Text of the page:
In part, it’s hard to value Hill because he’s doing something that starters typically don’t do. He’s throwing is curveball more than his fastball. His fastball definitely won’t be mistaken for Randy Johnson’s heater, as Hill hovers around 90 MPH with his four-seamer. However that pitch appears to have a little more giddyup (technical term) when a hitter is sitting on the breaking ball. In 2016, Hill threw 900 curveballs, good for third most in the entire league. Jose Fernandez led the majors, throwing 984 curves, but did so with over 1,000 more pitches. Of Hill’s 900 offerings, 21.2 percent were called strikes, and 10.4 percent of the pitches drew whiffs. Add in 17 percent of Hill’s curves that were fouled off, and you’re looking at a pitch that was a strike 48.6 percent of the time. Of the 17.7 percent of pitches that were put in play against Hill’s curveball, batters hit .185 and slugged .248.
So we’ve established that Rich Hill is not your prototypical starter. Removing the names from the numbers, Hill would likely be a slam-dunk, top-tier starter. However those are not the circumstances surrounding Hill. Not too many dynasty owners are rushing out to pay a premium for an injury prone 37-year-old hurler. It probably goes without saying, but if you’re rebuilding, Rich Hill is probably not for you (unless you’re looking to flip him, which the A’s showed can bring back a useful return).
Even still, Hill’s skill set is exactly one that owners covet when making a push for a title. If you have a contending team in the hunt for 2017, now would be the time to see if you could pry Hill away. In real life, Hill is going to get paid. As the shining star of the 2016 free agent pitching class, he is going to benefit much more than his age and injury history would otherwise suggest. At this stage, it shouldn’t be a surprise to see a team give Hill a three-year deal, which is probably matches his expected usefulness as a fantasy asset as well.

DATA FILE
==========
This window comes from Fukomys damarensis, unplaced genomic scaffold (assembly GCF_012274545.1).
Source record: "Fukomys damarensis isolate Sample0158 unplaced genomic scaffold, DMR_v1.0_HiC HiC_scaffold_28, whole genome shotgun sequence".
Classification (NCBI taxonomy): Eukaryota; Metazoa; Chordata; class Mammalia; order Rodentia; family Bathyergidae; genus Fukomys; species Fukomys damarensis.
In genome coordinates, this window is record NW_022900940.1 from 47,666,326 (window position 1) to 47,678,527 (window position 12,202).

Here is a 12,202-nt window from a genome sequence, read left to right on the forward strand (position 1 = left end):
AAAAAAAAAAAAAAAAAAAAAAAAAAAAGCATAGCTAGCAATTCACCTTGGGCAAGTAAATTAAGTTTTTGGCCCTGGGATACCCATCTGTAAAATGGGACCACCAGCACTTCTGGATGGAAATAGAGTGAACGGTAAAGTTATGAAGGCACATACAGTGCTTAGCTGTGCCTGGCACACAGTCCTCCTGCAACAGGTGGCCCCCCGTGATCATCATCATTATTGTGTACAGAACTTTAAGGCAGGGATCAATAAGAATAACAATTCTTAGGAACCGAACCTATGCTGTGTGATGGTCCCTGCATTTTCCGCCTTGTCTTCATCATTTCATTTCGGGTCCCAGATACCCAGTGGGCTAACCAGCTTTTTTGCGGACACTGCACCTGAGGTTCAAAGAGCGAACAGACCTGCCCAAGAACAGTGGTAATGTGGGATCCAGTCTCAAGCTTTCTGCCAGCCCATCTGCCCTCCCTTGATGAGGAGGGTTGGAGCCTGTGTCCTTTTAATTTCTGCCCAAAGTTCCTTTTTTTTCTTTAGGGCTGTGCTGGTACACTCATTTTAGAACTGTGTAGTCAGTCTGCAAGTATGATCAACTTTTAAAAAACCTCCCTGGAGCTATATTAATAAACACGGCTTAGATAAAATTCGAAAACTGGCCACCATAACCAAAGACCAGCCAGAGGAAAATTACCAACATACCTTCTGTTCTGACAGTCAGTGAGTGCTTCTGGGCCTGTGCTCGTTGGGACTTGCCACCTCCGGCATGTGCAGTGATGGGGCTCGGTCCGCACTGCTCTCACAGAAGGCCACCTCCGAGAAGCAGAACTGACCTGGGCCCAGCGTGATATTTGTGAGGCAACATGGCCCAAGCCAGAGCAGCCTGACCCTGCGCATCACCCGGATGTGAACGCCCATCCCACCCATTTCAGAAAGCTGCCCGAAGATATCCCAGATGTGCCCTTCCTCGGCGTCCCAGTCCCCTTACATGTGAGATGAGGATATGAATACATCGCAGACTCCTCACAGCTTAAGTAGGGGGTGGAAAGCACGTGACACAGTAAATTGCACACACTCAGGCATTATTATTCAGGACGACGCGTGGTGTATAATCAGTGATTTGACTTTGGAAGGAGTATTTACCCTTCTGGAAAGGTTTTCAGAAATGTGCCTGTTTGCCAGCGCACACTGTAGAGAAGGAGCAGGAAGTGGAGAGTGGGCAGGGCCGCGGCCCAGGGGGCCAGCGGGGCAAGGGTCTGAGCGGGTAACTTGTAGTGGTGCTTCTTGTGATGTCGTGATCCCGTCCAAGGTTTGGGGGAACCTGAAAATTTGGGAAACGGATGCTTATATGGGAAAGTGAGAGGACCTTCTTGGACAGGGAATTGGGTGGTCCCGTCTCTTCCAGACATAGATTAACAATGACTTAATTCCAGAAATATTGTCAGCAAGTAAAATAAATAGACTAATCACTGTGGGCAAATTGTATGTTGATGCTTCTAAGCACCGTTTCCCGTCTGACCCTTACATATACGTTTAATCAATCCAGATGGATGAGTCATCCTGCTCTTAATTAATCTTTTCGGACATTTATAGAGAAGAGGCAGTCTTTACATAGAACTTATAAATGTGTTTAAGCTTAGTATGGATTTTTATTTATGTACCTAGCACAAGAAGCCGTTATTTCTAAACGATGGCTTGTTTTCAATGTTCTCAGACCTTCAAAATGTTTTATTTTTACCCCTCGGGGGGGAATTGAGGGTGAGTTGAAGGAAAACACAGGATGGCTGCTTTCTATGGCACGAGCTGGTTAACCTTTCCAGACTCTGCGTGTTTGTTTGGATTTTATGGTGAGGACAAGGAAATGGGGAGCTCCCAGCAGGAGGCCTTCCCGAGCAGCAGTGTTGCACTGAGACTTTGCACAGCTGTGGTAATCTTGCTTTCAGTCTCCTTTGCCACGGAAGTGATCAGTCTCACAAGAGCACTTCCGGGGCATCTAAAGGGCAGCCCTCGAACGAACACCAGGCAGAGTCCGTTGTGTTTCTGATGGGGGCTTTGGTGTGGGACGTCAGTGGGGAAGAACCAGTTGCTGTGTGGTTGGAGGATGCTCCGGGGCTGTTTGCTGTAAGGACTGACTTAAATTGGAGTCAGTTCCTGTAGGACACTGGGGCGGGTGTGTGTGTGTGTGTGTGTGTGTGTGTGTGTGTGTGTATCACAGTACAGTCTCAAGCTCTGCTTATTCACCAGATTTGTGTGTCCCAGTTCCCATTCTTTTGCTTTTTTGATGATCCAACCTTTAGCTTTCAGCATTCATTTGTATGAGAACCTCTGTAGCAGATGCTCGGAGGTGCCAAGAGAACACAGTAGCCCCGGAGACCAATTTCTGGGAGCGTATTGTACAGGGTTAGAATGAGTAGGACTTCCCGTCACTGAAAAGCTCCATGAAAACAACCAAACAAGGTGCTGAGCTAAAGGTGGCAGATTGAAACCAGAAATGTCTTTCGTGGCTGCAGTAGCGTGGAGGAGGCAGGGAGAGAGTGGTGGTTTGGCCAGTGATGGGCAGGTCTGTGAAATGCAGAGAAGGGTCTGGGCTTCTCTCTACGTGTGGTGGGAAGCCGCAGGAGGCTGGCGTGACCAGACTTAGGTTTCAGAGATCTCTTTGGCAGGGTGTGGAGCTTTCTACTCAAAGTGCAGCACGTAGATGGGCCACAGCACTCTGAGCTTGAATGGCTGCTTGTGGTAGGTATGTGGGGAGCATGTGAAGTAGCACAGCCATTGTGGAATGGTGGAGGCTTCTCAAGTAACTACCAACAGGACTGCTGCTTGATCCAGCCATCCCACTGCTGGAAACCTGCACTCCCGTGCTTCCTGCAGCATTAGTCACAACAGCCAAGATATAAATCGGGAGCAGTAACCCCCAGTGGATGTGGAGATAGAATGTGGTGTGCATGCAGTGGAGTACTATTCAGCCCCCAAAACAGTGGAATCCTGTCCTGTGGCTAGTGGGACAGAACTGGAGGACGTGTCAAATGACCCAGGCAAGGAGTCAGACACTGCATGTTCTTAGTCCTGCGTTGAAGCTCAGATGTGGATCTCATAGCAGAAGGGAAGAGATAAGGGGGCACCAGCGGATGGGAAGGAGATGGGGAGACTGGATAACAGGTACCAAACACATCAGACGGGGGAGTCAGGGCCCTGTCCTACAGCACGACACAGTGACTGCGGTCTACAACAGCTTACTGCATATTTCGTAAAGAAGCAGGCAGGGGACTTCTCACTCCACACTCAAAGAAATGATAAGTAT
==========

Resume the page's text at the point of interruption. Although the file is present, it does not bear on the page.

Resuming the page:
Since it will be hard to rely on Hill for a full starter’s workload, his fantasy value might be more similar to that of an ace reliever. According to BP’s Mike Gianella, Hill earned $22 ($14 in AL only and $8 in NL only) in 2016. This stacks up quite similarly to Andrew Miller ($24 in AL only) or Dellin Betances ($14). Miller is an especially close approximation, partly because he’s not a full time closer. Miller might pick up a save on occasion, but his value is mostly tied to rate stats and strikeouts. Similarly, it would be foolish to project wins for a starter (mostly because they’re unpredictable, fleeting, and stupid), but as long as Hill pitches he will produce solid ERA, WHIP, and strikeout totals, with a smattering of wins as well. By valuing Hill as an ace, non-closer reliever, you insulate yourself from paying ace prices while an ace return is still possible.
The bottom line: Rich Hill has been very good this season. Will it last? Who knows, but there’s enough uncertainty surrounding the lefty that you might be able to leverage it to create a good buying opportunity to keep your team’s window of contention open for the next couple years. Even so, as a wise man (and dangerous, mostly sociopathic, former science teacher turned meth cook) once said: Tread Lightly.
Follow Mark on Twitter @hoodieandtie